at that section. The slope of the moment diagram at a given point is the shear at that point.

The slope of the shear diagram at a given point equals the load at that point.

For Case 1, the load is placed at the distance of L/2 which is the center of the beam.

The free body diagram is in equilibrium by the force P. The resultant stress is used to

maintain the equilibrium of the beam. This resultant stresses acting on the cross sections can

be reduced to a shear force, V and a bending moment, M. Moments at any point can be

calculated by multiplying the magnitude of the external forces by the distance between the

point at which moment is being determined and the point at which the external forces are

being applied. For Case 2, sections are symmetrical about the plane of bending. In this case,

the beam is at equilibrium at natural when the P is applied symmetrical on both sides. As a

result, there is no shear force created in this case.

Some assumptions should be taken into account in this experiment. The material of

the beam is assumed to be homogenous and isotropic. A beam with homogenous material is

made up of uniform composition and the mechanical properties are the same in any sections

or directions of the beam. Besides that, the beam should be assumed to be straight initially

without any bending. Bending in the beam will affect the results obtained in the experiment.

The stress and strain relationship is linear and elastic. The readings that obtained from the

dynamometer are assumed to be correct for the experimental values for both shear force and

bending moment in each case. No any other external force is applied on the beam other than

the load applied on it.

Different percentage error is observed in all three cases, it is believed that some

inevitable error have been occurred throughout the experiment. Below explain on why the

percentage error occurred in each case:

Case 1: Load at Mid Span (Concentrated load)

For this case, it is found that the percentage error between actual shear force and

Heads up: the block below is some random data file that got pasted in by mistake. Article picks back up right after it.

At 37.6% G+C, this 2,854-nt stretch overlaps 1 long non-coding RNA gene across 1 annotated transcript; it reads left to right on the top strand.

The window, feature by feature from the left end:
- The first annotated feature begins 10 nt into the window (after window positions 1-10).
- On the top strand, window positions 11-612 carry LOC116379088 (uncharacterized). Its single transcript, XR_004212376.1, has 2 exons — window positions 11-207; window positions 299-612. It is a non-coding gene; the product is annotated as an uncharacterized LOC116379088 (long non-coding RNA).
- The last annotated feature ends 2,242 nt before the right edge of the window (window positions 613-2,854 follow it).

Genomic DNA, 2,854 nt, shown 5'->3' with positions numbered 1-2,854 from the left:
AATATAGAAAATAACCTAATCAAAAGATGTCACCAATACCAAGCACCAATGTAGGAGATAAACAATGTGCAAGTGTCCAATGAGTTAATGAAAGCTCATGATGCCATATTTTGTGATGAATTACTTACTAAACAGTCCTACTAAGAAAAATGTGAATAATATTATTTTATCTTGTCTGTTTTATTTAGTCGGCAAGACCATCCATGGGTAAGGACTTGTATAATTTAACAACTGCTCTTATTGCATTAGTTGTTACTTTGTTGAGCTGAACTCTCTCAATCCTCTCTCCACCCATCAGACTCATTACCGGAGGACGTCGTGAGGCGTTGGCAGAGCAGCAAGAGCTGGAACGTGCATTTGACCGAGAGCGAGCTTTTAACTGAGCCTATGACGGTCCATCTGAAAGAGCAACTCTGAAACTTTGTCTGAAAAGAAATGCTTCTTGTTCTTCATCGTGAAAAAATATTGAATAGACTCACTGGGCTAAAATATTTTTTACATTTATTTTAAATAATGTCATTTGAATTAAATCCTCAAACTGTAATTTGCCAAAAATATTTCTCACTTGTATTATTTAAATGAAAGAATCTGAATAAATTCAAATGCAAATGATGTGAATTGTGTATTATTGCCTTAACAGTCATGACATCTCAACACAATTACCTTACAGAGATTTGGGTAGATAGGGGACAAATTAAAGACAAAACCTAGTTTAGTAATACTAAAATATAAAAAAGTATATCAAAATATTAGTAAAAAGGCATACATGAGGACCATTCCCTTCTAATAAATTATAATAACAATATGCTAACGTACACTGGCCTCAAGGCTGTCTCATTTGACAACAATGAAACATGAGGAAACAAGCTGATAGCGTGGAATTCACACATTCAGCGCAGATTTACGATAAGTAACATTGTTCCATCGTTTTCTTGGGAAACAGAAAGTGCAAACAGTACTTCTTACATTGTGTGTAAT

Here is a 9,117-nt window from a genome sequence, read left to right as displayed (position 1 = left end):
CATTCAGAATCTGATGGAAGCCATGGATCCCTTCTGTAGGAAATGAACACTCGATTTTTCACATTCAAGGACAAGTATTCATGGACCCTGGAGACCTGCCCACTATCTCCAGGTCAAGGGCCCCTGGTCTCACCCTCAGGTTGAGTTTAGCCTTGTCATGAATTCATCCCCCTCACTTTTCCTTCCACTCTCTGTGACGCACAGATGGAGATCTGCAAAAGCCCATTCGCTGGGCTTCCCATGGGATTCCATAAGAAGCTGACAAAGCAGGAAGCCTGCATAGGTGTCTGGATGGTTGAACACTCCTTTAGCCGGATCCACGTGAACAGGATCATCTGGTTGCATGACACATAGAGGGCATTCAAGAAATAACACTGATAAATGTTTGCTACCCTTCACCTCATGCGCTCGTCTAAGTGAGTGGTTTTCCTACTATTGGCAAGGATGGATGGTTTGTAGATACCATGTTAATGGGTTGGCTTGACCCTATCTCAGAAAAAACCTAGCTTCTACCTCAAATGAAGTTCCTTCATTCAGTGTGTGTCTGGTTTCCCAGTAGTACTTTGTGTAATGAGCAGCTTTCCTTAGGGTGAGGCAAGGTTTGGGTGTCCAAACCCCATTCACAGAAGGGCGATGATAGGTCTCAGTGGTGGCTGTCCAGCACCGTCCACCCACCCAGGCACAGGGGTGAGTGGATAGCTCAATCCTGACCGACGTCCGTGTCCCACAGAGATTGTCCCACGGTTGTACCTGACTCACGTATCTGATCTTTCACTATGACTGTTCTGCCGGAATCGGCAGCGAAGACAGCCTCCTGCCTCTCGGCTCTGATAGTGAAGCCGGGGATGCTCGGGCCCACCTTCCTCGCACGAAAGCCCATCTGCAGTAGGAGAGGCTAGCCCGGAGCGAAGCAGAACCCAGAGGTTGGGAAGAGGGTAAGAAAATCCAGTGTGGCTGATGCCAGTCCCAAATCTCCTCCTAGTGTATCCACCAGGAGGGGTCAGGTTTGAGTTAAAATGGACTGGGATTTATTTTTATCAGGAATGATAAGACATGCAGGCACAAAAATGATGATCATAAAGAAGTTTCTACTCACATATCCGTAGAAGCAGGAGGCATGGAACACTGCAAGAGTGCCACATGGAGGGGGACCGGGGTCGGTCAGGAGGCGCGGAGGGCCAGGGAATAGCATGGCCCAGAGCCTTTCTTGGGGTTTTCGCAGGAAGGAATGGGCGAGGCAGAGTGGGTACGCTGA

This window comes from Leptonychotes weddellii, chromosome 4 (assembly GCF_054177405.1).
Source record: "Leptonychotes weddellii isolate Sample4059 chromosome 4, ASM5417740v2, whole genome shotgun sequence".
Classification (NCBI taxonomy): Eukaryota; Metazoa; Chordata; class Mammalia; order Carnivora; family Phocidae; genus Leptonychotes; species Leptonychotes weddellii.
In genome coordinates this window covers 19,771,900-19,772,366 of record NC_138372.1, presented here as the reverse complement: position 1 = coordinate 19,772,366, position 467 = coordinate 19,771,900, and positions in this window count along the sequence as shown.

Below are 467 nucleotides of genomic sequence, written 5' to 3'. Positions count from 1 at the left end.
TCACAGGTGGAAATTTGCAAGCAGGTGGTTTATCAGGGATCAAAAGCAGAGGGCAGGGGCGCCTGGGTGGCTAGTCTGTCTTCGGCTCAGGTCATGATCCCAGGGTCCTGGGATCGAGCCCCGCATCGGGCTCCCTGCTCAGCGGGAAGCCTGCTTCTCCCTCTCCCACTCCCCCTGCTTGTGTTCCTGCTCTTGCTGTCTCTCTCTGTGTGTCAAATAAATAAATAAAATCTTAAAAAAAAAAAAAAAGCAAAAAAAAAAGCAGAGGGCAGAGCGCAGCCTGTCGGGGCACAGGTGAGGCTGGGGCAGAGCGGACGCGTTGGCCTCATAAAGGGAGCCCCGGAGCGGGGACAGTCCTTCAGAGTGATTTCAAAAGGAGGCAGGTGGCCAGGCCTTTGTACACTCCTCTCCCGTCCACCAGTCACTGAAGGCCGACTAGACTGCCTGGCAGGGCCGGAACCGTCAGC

theoretical shear force, actual bending moment and theoretical bending moment. Thus, the

percentage error obtained in case 1 is 100% for shear force due to the shear force

measurement instrument was spoiled and 10.77% for bending moment. There are a lot of

factors that affect the results obtained during the experiment. One of the possible reasons is

that the position of load applied might not be exactly at the center (middle), the load might

slightly away from the center and due to this reason, the dynamometer gives reading of both

shear force and bending moment at the particular position. Our calculation is based on

exactly center. Furthermore, there is a slight moving, vibrating or oscillating of the load while

recording the shear force.

The percentage error in Case 2 is 11.95% for bending moment. However, based on

the calculation that has been done, it is found that theoretical reading of shear force, V is zero.

However, the experimental shear force obtained is not equal to zero. In Case 2, percentage

error cannot be calculated because there is no theoretical value to be used as a reference.

a a

From the calculation: F1=F2=P with left distance, a and right distance, a are equal.

This distance a should always be constant throughout the experiment. However, the load

applied, F1& F2 must be equal in this case. After the result is analyzed, it is found that one of